Chapter9ConclusionPhilosophySocialScience16February09 -...

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Chapter9ConclusionPhilosophySocialScience16February09.doc 16Feb09 Concluding Remarks: The Ontological Foundations of the Social Sciences Suppose I am right that human society is largely constituted by distinctive institutional structures that create and distribute deontic power relationships by assigning status functions, and with those status functions differing social roles, in the society. What implications, if any, does that account have for actual research in the social sciences? I guess the short answer is that I don’t really know. It is impossible to tell in advance what is going to be useful for actual research. It seems that there are many areas of social science research where, at least in principle, it is not necessary to understand the foundational issues. So for example, when I lectured on these subjects at the Memorial for Pierre Bourdieu in Paris, one of the other participants, an American sociologist specializing in the sociology of labor unions, told me that his work began where mine ended. And I take it he meant that it is not necessary for him to know the ontological foundations of trade unionism. All he has to understand is the actual operations of particular historically situated organizations. The picture I think he had was that, just as a geologist might study the movements of tectonic plates without understanding the details of atomic physics, so he might study the movements of trade unions without understanding the details of social ontology. He may be right about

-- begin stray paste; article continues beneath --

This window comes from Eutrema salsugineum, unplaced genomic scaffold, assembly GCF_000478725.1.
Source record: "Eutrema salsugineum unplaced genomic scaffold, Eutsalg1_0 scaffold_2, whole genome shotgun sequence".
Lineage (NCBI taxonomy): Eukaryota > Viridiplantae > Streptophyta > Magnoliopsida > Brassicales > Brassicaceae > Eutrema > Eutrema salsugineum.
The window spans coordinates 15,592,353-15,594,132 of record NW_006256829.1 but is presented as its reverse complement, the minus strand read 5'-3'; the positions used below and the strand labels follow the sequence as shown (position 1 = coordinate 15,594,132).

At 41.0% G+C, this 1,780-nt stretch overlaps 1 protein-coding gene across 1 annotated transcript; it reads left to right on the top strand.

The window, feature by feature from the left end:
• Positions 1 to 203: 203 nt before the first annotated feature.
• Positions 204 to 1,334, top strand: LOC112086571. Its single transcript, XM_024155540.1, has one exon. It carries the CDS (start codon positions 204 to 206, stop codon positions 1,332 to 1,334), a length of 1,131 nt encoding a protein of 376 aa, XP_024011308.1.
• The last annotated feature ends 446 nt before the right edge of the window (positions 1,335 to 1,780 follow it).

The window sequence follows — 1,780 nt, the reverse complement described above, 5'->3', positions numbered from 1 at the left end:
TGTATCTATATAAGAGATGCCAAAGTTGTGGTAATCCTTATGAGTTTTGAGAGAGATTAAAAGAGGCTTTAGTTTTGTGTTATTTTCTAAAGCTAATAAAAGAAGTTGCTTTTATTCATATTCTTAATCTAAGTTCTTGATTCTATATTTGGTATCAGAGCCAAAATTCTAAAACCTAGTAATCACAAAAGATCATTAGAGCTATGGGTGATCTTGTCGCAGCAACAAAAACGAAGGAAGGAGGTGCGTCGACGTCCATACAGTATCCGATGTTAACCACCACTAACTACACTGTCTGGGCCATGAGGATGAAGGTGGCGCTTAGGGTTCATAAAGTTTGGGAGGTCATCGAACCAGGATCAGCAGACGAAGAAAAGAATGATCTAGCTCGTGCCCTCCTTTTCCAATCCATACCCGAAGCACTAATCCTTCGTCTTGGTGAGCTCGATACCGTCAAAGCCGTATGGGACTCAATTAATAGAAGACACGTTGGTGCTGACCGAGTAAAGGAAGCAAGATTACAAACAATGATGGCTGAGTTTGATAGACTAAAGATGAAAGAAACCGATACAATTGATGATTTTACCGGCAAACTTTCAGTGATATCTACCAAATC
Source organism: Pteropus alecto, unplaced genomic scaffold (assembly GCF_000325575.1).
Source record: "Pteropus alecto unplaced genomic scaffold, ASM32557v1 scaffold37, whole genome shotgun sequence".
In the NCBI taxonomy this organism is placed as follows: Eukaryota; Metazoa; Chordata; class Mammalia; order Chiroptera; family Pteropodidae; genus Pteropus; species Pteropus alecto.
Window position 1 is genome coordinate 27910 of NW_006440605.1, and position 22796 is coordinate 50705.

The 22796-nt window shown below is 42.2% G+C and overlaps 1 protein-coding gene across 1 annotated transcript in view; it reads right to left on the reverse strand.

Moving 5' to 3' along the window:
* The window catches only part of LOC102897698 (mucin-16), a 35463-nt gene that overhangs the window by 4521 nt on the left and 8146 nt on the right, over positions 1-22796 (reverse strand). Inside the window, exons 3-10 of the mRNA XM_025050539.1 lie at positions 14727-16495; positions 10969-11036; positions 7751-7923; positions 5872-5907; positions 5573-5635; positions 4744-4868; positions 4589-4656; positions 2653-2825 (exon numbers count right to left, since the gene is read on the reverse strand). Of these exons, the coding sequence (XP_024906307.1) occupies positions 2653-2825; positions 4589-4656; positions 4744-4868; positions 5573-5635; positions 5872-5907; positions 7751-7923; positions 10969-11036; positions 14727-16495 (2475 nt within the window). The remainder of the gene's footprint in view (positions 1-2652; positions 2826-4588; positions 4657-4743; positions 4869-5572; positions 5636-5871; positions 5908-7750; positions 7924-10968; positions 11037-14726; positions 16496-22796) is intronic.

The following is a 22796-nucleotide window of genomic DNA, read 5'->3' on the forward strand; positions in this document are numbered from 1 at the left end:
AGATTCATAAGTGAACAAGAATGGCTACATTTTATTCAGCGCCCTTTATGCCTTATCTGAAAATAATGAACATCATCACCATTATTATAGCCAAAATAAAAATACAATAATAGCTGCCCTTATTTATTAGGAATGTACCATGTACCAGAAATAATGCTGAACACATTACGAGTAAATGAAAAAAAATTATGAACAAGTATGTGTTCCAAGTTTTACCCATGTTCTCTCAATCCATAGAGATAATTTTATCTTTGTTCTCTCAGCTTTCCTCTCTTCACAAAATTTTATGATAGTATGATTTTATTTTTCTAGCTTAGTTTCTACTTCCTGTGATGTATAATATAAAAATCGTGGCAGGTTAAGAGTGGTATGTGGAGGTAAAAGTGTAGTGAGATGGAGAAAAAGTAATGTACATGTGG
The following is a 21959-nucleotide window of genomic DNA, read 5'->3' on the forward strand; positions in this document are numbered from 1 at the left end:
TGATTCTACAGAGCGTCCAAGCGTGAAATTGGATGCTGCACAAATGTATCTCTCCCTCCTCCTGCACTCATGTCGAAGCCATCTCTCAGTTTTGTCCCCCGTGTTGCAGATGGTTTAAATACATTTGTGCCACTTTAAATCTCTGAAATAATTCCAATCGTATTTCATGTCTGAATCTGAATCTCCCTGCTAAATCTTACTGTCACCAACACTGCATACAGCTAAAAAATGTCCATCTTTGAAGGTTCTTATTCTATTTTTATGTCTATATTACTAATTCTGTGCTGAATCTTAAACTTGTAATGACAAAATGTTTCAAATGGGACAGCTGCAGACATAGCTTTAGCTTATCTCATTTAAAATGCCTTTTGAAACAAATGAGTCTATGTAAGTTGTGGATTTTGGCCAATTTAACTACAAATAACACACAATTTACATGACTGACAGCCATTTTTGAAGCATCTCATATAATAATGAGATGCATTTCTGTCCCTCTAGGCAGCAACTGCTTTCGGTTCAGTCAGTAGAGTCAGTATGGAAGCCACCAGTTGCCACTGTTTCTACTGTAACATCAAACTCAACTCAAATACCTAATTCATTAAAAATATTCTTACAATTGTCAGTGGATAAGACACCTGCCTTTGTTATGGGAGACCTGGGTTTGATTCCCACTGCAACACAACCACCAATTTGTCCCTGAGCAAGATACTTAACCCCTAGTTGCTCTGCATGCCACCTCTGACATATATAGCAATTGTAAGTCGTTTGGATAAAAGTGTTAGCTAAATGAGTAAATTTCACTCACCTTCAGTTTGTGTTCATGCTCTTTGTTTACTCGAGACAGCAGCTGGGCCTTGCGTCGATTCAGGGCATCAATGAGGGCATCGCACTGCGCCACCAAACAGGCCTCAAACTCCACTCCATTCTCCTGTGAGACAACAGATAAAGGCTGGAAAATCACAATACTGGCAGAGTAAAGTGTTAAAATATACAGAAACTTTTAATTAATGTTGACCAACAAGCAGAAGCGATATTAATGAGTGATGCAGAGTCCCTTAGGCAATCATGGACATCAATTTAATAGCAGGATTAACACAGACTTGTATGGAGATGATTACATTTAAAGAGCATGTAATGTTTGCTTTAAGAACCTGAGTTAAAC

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This note was uploaded on 10/02/2011 for the course PHIL 138 taught by Professor Searle,j during the Fall '08 term at University of California, Berkeley.

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Chapter9ConclusionPhilosophySocialScience16February09 -...

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